First, the sheep got out. Haggis the half-wit sheepdog and I were moving them to a hot-wire corral on the front lawn, where a nice feed of oats awaited them. Oats in front, man and dog behind, are usually enough to get sheep where you need them to go. Not this time. Haggis screwed up as usual; jumping the gun, he split the herd, leaving three in the night-time security pen, and before I could get them out of there, I'd missed seeing which way the others went.
Thinking somewhat automatically, I put what sheep I still had together in the barn quickly, then went in search of the others. Haggis and I went up hill and down dale and all around the houses. No sheep, nowhere.
So I went to move the few sheep I did have out of the barn and back to the security pen, where they had no food and so would loudly bleat and bring the missing ones home. It was only after I got them all in there and counted, I realized I had them all after all. No-one had actually run off. They were all in a group when I put them in the barn. There just seemed to be less sheep than before. Probably because we just sold two lambs.
Then, sheep finally grazing more or less safely on the front lawn, I went back to the firewood chore. The tractor I use for hauling wouldn't start, a dead battery. Breathing my first big sigh of the day (but not the last), I put it on a charge and went in on foot to cut trees.
The first tree I cut leaned backwards and trapped the chainsaw. I was able to topple it by cutting in from the notch with the other saw, but not without mangling the first.
So I worked on the first saw and fixed it. Then I dropped a nasty old widow-maker dead cherry with loose dead limbs aloft. I wore my hard hat for that one. Once at Pea Ridge farm in Maryland, I was once almost killed by a hickory limb falling out of an old dead tree as I felled it. Only the fact that I was wearing a hard hat saved me. Even so I still could only crawl to the house to call an ambulance. The saw fixed, the widow maker down safely, things were looking up!
I cut about 2/3 of a cord before lunch-and-a-nap. I was tired from splitting cherry logs. Getting done with the nap, I came out to a flat tire on the lawn tractor. Sigh. This front tire has been partly filled with spray foam because it won't hold air and I'm too cheap to buy a replacement, but the spray foam was quitting on me. And then, as I was kneeling to hammer out the pin that holds the wheel to the axle, I felt my arthritic knee give way. Again. This trick knee, the worst of two I own, is a legacy of my days on RAF Mountain Rescue. If I was an American veteran, I'd get a Purple Heart. As it is, all I have is a couple of wobbly legs and thanks for the memories.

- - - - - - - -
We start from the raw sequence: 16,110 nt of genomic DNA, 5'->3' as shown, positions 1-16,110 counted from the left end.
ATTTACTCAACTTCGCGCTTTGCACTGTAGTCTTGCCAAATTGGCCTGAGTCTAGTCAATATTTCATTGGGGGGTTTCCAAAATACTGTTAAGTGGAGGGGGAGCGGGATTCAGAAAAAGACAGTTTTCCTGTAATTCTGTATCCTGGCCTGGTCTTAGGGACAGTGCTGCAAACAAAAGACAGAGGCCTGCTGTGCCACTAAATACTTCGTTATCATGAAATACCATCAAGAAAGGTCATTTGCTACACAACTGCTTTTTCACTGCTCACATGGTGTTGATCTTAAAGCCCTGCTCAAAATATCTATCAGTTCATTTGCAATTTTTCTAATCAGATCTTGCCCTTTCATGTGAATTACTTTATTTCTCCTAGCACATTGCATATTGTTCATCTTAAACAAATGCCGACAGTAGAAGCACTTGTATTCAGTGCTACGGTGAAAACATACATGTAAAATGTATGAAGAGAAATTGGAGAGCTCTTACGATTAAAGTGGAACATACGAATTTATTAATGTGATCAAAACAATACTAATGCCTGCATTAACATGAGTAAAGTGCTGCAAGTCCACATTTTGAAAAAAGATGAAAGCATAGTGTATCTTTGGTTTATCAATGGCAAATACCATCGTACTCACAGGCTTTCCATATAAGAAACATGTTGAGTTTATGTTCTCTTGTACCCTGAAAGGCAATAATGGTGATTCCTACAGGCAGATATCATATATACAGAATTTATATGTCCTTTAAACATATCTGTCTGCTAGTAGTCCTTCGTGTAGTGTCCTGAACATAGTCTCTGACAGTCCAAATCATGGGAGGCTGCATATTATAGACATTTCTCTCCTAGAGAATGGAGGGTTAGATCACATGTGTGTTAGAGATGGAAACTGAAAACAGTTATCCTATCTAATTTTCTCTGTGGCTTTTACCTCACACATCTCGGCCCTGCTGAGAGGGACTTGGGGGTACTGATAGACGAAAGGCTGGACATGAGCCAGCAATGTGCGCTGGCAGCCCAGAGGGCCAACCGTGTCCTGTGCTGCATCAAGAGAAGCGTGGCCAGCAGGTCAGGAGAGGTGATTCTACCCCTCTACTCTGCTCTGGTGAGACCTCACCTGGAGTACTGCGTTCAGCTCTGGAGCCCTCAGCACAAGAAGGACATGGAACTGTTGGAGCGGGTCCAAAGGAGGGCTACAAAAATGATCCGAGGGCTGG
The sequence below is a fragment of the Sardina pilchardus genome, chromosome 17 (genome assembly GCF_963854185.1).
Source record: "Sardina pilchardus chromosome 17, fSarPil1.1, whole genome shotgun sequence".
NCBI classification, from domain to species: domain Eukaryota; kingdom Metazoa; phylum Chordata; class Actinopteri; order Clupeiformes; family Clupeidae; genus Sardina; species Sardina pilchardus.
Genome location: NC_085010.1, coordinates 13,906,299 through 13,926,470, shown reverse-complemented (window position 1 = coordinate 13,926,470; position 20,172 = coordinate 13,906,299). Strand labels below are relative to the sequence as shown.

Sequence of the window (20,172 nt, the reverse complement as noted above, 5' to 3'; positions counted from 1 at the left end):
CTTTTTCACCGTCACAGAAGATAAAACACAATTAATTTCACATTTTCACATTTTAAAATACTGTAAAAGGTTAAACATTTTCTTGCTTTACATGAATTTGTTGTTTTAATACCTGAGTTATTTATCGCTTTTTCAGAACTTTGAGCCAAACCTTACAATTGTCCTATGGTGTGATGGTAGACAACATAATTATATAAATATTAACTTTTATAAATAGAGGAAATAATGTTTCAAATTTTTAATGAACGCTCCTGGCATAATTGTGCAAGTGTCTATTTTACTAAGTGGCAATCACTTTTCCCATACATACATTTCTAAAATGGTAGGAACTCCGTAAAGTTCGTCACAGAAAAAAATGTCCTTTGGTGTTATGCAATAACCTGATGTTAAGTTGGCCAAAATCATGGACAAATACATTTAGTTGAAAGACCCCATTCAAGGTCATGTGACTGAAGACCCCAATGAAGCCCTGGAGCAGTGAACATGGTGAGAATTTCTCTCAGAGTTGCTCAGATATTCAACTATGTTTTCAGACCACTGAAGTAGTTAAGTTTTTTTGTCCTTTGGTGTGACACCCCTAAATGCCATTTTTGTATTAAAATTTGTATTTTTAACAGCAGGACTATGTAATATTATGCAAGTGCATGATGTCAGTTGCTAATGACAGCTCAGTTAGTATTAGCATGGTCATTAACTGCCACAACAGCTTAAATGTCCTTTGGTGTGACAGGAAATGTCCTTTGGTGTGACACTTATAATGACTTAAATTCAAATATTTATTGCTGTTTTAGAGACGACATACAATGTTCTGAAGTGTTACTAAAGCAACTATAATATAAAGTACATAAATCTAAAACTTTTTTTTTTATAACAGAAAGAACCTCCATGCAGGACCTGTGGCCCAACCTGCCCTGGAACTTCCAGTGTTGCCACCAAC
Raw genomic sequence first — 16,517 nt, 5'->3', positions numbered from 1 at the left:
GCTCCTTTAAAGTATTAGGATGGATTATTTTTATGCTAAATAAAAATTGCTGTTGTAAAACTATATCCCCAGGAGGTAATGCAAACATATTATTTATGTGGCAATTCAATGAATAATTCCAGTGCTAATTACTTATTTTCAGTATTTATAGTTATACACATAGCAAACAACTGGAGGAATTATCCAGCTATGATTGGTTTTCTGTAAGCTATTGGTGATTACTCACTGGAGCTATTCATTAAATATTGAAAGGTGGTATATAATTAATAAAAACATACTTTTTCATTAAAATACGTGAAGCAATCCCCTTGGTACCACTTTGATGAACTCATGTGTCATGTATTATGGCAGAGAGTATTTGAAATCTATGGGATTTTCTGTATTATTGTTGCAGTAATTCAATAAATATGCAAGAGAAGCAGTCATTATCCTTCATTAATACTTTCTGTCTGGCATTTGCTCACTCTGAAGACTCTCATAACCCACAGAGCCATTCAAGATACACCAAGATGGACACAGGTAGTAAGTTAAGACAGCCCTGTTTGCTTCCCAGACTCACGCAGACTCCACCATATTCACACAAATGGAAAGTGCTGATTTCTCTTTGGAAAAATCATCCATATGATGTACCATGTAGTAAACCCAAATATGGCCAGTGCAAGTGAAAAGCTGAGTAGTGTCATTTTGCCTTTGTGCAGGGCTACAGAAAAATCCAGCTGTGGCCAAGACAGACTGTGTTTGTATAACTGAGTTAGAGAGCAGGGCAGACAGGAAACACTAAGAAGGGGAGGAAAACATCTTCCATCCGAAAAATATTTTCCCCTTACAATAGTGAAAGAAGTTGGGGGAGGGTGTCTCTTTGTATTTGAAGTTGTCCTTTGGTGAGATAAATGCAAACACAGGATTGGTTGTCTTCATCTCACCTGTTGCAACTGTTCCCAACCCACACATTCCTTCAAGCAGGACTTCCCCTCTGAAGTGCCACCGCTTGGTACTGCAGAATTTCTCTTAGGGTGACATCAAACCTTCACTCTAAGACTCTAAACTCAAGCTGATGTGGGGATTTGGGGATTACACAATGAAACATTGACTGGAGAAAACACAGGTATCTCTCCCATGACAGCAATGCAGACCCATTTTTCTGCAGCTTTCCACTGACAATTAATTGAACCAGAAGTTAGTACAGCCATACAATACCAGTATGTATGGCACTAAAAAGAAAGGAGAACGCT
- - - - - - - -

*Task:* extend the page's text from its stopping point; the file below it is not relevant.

Again. Bloody hell. Sigh.
Not one to give up on an interesting hypothesis too easily, and needing to run to town to get chainsaw gas, I picked up a whole can of spray foam, which I duly emptied into the tire. Looking good, nice and plump. Spray foam tires need to sit for 24 hours so there was no more logging for that day. I sharpened chainsaw blades instead.
Before I did that, I took the sheep off the front lawn and put them in the main paddock to eat the leaves of the ash and cherry limbs from earlier. Then I sharpened blades, and then went in to make supper. Only I didn't quite secure the garden gate. Of this fact, more later. Sigh, in anticipation.
While I was making supper, Aimee came in to tell me a mouse with newborn babies was trapped in the oat pail from this morning. My fault, of course, What did I think I was doing, dufus that I was? Trapping a poor pregnant mouse. There was off course no mouse in the pail when I set it down, and heaven knows how it actually got in there, but I just heaved another big dutiful sigh and went to find a safe place to release a poor trapped mother mouse and family.
While I was mouse-freeing, Aimee says "Mick! The sheep are in the garden!"
Now sheep in the vegetable garden is one our worst nightmares, and there they were, the woolly buggers, muching all our brassicas, newly planted.
Bloody. F*&^%$k. Hell. I kicked them out, of course, but the damage was done. I was furious.
I did my best to reset the onion sets, and put out more lettuce seedlings to replace the ones that we gone, but the cabbage, broccoli and brussels sprouts were history.
Huge monster sigh.
Aimee was catatonic and didn't speak to me until bedtime. Except of course, when I went to lock up the barn for the night and found the cat chasing the poor mother mouse. Thinking this merely interesting, I reported this to Aimee on my return. Who told me immediately I must go rescue said mouse.
Of course, I was too late. By then, the cat had caught the mouse and was heading for points west with the still-struggling mouse in her teeth. Luckily, that was that. I wasn't required to go chase after the cat and save the mouse.
Small mercies. Sigh. But that mouse's death was clearly on me. Another sigh.
And then what? This morning I put the sheep out again, only this time I left a gate open. I was munching granola with Aimee in the living room, she now willing to converse, me thankful for restoration to the status of person, when I saw them out of the corner of my eye heading west at a high clip.
Today, I'm sore and still upset. And my dicky knee doesn't want to work. F$#k it. I think I'll do some nice safe office work instead of farm work today.